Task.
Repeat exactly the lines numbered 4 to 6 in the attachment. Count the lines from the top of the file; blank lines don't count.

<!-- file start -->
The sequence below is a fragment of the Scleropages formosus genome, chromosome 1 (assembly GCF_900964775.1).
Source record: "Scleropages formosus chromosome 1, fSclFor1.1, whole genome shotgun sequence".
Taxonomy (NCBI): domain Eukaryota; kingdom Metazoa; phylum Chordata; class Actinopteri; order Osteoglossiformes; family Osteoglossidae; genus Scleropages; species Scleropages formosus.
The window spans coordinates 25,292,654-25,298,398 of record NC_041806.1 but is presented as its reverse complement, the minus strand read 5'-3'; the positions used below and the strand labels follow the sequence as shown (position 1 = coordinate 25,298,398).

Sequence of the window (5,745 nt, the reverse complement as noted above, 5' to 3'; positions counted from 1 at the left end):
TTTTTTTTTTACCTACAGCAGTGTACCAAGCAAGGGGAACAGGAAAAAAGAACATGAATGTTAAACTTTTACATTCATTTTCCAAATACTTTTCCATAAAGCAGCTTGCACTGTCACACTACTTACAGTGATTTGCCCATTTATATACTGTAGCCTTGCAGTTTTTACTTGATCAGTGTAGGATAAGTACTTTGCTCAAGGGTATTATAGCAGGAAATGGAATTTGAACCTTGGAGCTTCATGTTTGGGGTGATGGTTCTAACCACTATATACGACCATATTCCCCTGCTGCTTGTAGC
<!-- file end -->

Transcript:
The window spans coordinates 25,292,654-25,298,398 of record NC_041806.1 but is presented as its reverse complement, the minus strand read 5'-3'; the positions used below and the strand labels follow the sequence as shown (position 1 = coordinate 25,298,398).

Sequence of the window (5,745 nt, the reverse complement as noted above, 5' to 3'; positions counted from 1 at the left end):
TTTTTTTTTTACCTACAGCAGTGTACCAAGCAAGGGGAACAGGAAAAAAGAACATGAATGTTAAACTTTTACATTCATTTTCCAAATACTTTTCCATAAAGCAGCTTGCACTGTCACACTACTTACAGTGATTTGCCCATTTATATACTGTAGCCTTGCAGTTTTTACTTGATCAGTGTAGGATAAGTACTTTGCTCAAGGGTATTATAGCAGGAAATGGAATTTGAACCTTGGAGCTTCATGTTTGGGGTGATGGTTCTAACCACTATATACGACCATATTCCCCTGCTGCTTGTAGC